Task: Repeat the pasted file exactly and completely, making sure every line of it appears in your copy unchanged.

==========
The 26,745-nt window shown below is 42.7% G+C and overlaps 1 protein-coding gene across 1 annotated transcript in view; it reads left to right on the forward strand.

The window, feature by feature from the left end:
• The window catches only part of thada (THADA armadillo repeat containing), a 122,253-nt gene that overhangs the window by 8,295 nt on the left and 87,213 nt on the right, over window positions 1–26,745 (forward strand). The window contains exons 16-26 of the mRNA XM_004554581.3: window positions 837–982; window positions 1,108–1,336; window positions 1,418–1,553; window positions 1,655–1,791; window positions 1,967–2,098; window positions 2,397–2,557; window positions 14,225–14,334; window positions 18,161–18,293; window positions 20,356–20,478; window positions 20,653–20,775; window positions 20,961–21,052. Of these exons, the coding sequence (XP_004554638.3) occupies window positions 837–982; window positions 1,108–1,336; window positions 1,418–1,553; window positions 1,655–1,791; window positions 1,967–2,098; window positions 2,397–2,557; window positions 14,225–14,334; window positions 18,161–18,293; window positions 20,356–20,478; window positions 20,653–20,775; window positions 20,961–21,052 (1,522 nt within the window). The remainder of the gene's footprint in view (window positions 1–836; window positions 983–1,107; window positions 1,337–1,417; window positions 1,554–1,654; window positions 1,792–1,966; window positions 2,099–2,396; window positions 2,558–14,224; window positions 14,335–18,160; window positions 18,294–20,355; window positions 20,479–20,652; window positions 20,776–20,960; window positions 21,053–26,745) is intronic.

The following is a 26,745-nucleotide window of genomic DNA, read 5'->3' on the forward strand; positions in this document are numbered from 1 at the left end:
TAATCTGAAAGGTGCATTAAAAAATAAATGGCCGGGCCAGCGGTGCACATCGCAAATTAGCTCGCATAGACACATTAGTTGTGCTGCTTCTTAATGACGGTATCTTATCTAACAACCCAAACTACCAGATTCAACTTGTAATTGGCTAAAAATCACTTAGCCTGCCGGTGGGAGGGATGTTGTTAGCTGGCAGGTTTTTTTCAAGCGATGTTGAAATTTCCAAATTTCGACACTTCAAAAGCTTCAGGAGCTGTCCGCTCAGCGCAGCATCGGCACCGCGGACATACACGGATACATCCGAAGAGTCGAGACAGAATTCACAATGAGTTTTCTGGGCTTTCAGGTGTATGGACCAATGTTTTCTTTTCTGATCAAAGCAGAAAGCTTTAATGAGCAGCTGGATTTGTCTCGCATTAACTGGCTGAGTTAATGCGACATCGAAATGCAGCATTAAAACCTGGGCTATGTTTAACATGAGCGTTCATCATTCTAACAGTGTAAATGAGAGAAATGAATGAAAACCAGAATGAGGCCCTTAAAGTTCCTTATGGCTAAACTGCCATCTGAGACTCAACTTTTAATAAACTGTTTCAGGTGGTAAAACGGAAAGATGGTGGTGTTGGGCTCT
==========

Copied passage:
The 26,745-nt window shown below is 42.7% G+C and overlaps 1 protein-coding gene across 1 annotated transcript in view; it reads left to right on the forward strand.

The window, feature by feature from the left end:
• The window catches only part of thada (THADA armadillo repeat containing), a 122,253-nt gene that overhangs the window by 8,295 nt on the left and 87,213 nt on the right, over window positions 1–26,745 (forward strand). The window contains exons 16-26 of the mRNA XM_004554581.3: window positions 837–982; window positions 1,108–1,336; window positions 1,418–1,553; window positions 1,655–1,791; window positions 1,967–2,098; window positions 2,397–2,557; window positions 14,225–14,334; window positions 18,161–18,293; window positions 20,356–20,478; window positions 20,653–20,775; window positions 20,961–21,052. Of these exons, the coding sequence (XP_004554638.3) occupies window positions 837–982; window positions 1,108–1,336; window positions 1,418–1,553; window positions 1,655–1,791; window positions 1,967–2,098; window positions 2,397–2,557; window positions 14,225–14,334; window positions 18,161–18,293; window positions 20,356–20,478; window positions 20,653–20,775; window positions 20,961–21,052 (1,522 nt within the window). The remainder of the gene's footprint in view (window positions 1–836; window positions 983–1,107; window positions 1,337–1,417; window positions 1,554–1,654; window positions 1,792–1,966; window positions 2,099–2,396; window positions 2,558–14,224; window positions 14,335–18,160; window positions 18,294–20,355; window positions 20,479–20,652; window positions 20,776–20,960; window positions 21,053–26,745) is intronic.

The following is a 26,745-nucleotide window of genomic DNA, read 5'->3' on the forward strand; positions in this document are numbered from 1 at the left end:
TAATCTGAAAGGTGCATTAAAAAATAAATGGCCGGGCCAGCGGTGCACATCGCAAATTAGCTCGCATAGACACATTAGTTGTGCTGCTTCTTAATGACGGTATCTTATCTAACAACCCAAACTACCAGATTCAACTTGTAATTGGCTAAAAATCACTTAGCCTGCCGGTGGGAGGGATGTTGTTAGCTGGCAGGTTTTTTTCAAGCGATGTTGAAATTTCCAAATTTCGACACTTCAAAAGCTTCAGGAGCTGTCCGCTCAGCGCAGCATCGGCACCGCGGACATACACGGATACATCCGAAGAGTCGAGACAGAATTCACAATGAGTTTTCTGGGCTTTCAGGTGTATGGACCAATGTTTTCTTTTCTGATCAAAGCAGAAAGCTTTAATGAGCAGCTGGATTTGTCTCGCATTAACTGGCTGAGTTAATGCGACATCGAAATGCAGCATTAAAACCTGGGCTATGTTTAACATGAGCGTTCATCATTCTAACAGTGTAAATGAGAGAAATGAATGAAAACCAGAATGAGGCCCTTAAAGTTCCTTATGGCTAAACTGCCATCTGAGACTCAACTTTTAATAAACTGTTTCAGGTGGTAAAACGGAAAGATGGTGGTGTTGGGCTCT